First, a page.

Caregivers need support too

Sessions prevent burnout, teach empathy

The Parkinson’s program at City of Hope National Medical Center in Duarte, CA, includes support groups for caregivers in addition to those designed for patients. Often people who care for loved ones with a chronic disease begin to do too much for the patient. The patient loses self-esteem, and the caregiver becomes burned out, says Willis.

Through support groups, caregivers learn not to take away the patient’s identity by assuming too many responsibilities.

"Anything patients can do for themselves, they should do, even if it takes longer," says Willis.

For example, if it takes a patient two hours to dress, then the family will have to start getting ready for an outing sooner.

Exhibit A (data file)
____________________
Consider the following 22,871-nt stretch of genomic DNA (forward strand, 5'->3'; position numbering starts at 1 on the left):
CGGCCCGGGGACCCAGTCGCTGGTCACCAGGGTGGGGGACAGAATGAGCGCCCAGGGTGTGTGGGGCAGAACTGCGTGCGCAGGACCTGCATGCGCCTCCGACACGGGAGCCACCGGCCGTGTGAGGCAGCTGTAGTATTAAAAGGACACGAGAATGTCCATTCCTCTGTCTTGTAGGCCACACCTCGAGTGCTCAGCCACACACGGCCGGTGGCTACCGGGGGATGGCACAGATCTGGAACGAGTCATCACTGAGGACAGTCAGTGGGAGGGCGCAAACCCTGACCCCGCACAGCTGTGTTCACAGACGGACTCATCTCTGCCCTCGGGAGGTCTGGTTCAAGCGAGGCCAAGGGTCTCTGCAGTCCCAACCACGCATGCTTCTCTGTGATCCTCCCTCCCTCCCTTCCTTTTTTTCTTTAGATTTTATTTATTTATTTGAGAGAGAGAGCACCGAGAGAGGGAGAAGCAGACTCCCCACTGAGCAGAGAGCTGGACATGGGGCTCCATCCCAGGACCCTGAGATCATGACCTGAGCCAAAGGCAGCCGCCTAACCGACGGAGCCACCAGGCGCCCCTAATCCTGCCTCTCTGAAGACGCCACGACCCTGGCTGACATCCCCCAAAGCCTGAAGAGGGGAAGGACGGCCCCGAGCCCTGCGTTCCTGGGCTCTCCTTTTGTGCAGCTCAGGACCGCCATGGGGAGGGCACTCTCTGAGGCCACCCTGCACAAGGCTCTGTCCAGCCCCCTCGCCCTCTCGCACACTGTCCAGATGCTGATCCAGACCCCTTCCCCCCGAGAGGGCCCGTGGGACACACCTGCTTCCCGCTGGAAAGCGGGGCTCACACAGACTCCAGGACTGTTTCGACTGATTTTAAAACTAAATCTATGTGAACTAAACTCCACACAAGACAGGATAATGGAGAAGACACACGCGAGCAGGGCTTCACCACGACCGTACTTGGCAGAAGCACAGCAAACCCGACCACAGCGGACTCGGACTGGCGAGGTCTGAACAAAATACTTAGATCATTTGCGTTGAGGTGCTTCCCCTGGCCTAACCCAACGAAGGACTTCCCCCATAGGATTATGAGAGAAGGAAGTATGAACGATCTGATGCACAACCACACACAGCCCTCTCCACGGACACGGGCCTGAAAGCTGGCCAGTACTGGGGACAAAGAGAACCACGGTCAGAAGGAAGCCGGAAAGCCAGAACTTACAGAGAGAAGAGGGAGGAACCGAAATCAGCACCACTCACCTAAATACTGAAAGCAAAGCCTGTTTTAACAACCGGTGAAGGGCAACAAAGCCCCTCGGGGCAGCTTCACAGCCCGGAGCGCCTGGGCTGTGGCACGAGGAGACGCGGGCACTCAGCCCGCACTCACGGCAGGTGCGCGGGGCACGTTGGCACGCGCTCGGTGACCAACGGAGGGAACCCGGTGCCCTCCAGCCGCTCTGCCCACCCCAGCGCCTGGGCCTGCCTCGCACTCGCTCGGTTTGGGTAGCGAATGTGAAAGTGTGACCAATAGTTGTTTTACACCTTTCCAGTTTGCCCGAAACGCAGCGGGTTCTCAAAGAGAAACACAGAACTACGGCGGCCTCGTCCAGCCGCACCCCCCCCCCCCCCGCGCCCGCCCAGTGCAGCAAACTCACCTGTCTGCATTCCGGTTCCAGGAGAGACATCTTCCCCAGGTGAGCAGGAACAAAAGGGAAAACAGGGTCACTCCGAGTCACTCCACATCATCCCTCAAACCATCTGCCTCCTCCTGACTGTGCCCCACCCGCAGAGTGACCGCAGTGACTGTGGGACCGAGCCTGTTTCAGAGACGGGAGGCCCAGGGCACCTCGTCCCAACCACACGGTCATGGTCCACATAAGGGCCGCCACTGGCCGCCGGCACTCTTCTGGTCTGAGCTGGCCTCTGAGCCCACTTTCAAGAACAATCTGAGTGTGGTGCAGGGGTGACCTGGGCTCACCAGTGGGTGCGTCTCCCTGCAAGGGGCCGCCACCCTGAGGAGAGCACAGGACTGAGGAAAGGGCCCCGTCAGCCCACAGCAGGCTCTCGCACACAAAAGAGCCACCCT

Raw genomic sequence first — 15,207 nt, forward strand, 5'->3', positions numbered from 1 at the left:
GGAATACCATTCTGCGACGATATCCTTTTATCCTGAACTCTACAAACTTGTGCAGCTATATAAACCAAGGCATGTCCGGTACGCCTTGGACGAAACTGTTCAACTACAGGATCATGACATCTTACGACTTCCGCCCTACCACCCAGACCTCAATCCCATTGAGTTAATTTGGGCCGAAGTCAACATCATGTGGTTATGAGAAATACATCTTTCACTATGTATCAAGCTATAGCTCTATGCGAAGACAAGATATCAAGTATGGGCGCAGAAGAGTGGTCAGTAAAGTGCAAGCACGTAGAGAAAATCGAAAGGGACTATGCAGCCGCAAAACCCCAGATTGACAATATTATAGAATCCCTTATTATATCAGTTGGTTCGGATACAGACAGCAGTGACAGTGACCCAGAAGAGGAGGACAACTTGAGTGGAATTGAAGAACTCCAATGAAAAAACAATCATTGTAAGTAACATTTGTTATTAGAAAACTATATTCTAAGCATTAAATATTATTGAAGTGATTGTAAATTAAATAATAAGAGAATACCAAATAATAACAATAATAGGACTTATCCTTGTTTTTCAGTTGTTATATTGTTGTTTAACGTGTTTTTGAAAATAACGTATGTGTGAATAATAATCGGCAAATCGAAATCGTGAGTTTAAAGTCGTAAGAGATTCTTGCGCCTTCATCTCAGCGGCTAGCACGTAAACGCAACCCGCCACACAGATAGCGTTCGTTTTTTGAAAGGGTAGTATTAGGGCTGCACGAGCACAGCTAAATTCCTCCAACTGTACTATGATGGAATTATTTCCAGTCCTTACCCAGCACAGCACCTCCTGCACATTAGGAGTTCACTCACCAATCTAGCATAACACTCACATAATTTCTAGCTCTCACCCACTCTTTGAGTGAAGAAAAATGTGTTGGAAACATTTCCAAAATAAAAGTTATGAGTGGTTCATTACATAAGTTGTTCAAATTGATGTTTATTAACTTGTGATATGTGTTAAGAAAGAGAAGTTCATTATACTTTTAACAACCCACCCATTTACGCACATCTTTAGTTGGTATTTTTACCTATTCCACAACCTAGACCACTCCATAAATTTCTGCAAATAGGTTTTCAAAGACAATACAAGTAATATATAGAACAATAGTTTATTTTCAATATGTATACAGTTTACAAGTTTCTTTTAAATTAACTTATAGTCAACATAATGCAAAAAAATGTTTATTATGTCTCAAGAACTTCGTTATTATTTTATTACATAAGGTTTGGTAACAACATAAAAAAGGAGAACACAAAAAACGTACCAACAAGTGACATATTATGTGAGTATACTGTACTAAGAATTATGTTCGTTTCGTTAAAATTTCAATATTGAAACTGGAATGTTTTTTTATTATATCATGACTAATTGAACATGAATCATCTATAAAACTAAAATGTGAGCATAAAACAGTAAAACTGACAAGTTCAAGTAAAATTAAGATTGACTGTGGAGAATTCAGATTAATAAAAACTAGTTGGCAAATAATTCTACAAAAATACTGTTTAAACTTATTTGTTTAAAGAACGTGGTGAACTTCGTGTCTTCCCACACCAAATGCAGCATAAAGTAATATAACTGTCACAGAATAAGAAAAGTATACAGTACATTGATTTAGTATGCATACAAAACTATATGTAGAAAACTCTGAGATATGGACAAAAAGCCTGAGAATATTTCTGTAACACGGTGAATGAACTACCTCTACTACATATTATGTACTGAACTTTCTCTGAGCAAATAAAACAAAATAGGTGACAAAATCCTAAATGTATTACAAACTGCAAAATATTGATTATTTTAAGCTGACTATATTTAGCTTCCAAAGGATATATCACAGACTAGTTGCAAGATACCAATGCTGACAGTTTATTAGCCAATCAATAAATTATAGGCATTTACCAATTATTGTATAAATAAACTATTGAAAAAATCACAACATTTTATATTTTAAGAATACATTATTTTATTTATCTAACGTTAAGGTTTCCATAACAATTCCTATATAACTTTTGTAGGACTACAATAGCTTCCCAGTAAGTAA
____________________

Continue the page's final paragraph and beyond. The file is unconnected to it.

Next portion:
Caregivers also learn to ask family members and friends for help. For example, they are encouraged to ask someone to stay with the patient so they can have a break. They are also encouraged to talk about their feelings with their chronically ill spouse. Through the support groups, Parkinson’s patients and their caregivers learn to communicate with one another.

"With Parkinson’s disease, people go through the stages of grieving just as if someone dies. They experience denial, anger, and finally acceptance. I think support groups help people get to the stage of acceptance," says Willis. ( For more information on providing education and support for caregivers, see October 1997 issue of Patient Education Management, pp. 117-119.)